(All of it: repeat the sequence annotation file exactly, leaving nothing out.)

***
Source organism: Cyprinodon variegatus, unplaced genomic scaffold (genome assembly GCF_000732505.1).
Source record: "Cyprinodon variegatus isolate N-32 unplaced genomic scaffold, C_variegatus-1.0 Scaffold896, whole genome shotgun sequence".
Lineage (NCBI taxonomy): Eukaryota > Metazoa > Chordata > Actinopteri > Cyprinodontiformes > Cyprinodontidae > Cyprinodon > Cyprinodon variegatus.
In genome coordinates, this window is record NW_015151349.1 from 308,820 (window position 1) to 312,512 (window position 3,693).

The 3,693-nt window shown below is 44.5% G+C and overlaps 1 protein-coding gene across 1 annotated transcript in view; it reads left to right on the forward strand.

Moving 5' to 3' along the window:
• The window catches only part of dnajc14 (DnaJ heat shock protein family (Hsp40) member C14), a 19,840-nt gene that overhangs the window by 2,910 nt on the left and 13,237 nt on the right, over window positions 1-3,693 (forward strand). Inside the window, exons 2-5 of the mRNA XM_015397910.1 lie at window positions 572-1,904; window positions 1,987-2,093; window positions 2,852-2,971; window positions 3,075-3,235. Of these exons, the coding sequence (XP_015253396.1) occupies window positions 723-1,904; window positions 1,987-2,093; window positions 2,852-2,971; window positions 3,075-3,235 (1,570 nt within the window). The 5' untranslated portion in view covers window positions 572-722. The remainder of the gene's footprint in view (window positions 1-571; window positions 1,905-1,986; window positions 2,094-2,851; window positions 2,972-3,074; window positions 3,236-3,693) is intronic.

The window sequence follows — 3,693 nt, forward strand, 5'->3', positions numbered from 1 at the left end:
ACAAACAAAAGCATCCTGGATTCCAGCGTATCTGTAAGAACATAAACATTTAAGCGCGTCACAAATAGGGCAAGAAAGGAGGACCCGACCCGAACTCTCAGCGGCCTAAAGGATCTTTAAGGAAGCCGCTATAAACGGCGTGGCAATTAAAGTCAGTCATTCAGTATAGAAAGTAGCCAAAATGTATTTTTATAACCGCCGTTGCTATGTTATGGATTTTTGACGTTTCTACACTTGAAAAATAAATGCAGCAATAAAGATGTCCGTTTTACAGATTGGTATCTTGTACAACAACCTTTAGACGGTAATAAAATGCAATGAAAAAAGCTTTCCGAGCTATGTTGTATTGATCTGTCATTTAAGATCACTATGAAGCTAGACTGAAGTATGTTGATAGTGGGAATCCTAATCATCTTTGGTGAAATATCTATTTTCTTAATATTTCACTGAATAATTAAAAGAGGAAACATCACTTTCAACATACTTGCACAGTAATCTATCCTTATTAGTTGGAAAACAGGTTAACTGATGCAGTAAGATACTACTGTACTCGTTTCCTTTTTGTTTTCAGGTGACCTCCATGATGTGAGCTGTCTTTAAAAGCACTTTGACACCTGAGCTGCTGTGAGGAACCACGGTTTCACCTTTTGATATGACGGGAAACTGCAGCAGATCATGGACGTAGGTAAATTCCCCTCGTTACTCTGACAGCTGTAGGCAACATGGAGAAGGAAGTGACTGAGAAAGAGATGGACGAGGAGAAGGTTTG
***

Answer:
Source organism: Cyprinodon variegatus, unplaced genomic scaffold (genome assembly GCF_000732505.1).
Source record: "Cyprinodon variegatus isolate N-32 unplaced genomic scaffold, C_variegatus-1.0 Scaffold896, whole genome shotgun sequence".
Lineage (NCBI taxonomy): Eukaryota > Metazoa > Chordata > Actinopteri > Cyprinodontiformes > Cyprinodontidae > Cyprinodon > Cyprinodon variegatus.
In genome coordinates, this window is record NW_015151349.1 from 308,820 (window position 1) to 312,512 (window position 3,693).

The 3,693-nt window shown below is 44.5% G+C and overlaps 1 protein-coding gene across 1 annotated transcript in view; it reads left to right on the forward strand.

Moving 5' to 3' along the window:
• The window catches only part of dnajc14 (DnaJ heat shock protein family (Hsp40) member C14), a 19,840-nt gene that overhangs the window by 2,910 nt on the left and 13,237 nt on the right, over window positions 1-3,693 (forward strand). Inside the window, exons 2-5 of the mRNA XM_015397910.1 lie at window positions 572-1,904; window positions 1,987-2,093; window positions 2,852-2,971; window positions 3,075-3,235. Of these exons, the coding sequence (XP_015253396.1) occupies window positions 723-1,904; window positions 1,987-2,093; window positions 2,852-2,971; window positions 3,075-3,235 (1,570 nt within the window). The 5' untranslated portion in view covers window positions 572-722. The remainder of the gene's footprint in view (window positions 1-571; window positions 1,905-1,986; window positions 2,094-2,851; window positions 2,972-3,074; window positions 3,236-3,693) is intronic.

The window sequence follows — 3,693 nt, forward strand, 5'->3', positions numbered from 1 at the left end:
ACAAACAAAAGCATCCTGGATTCCAGCGTATCTGTAAGAACATAAACATTTAAGCGCGTCACAAATAGGGCAAGAAAGGAGGACCCGACCCGAACTCTCAGCGGCCTAAAGGATCTTTAAGGAAGCCGCTATAAACGGCGTGGCAATTAAAGTCAGTCATTCAGTATAGAAAGTAGCCAAAATGTATTTTTATAACCGCCGTTGCTATGTTATGGATTTTTGACGTTTCTACACTTGAAAAATAAATGCAGCAATAAAGATGTCCGTTTTACAGATTGGTATCTTGTACAACAACCTTTAGACGGTAATAAAATGCAATGAAAAAAGCTTTCCGAGCTATGTTGTATTGATCTGTCATTTAAGATCACTATGAAGCTAGACTGAAGTATGTTGATAGTGGGAATCCTAATCATCTTTGGTGAAATATCTATTTTCTTAATATTTCACTGAATAATTAAAAGAGGAAACATCACTTTCAACATACTTGCACAGTAATCTATCCTTATTAGTTGGAAAACAGGTTAACTGATGCAGTAAGATACTACTGTACTCGTTTCCTTTTTGTTTTCAGGTGACCTCCATGATGTGAGCTGTCTTTAAAAGCACTTTGACACCTGAGCTGCTGTGAGGAACCACGGTTTCACCTTTTGATATGACGGGAAACTGCAGCAGATCATGGACGTAGGTAAATTCCCCTCGTTACTCTGACAGCTGTAGGCAACATGGAGAAGGAAGTGACTGAGAAAGAGATGGACGAGGAGAAGGTTTG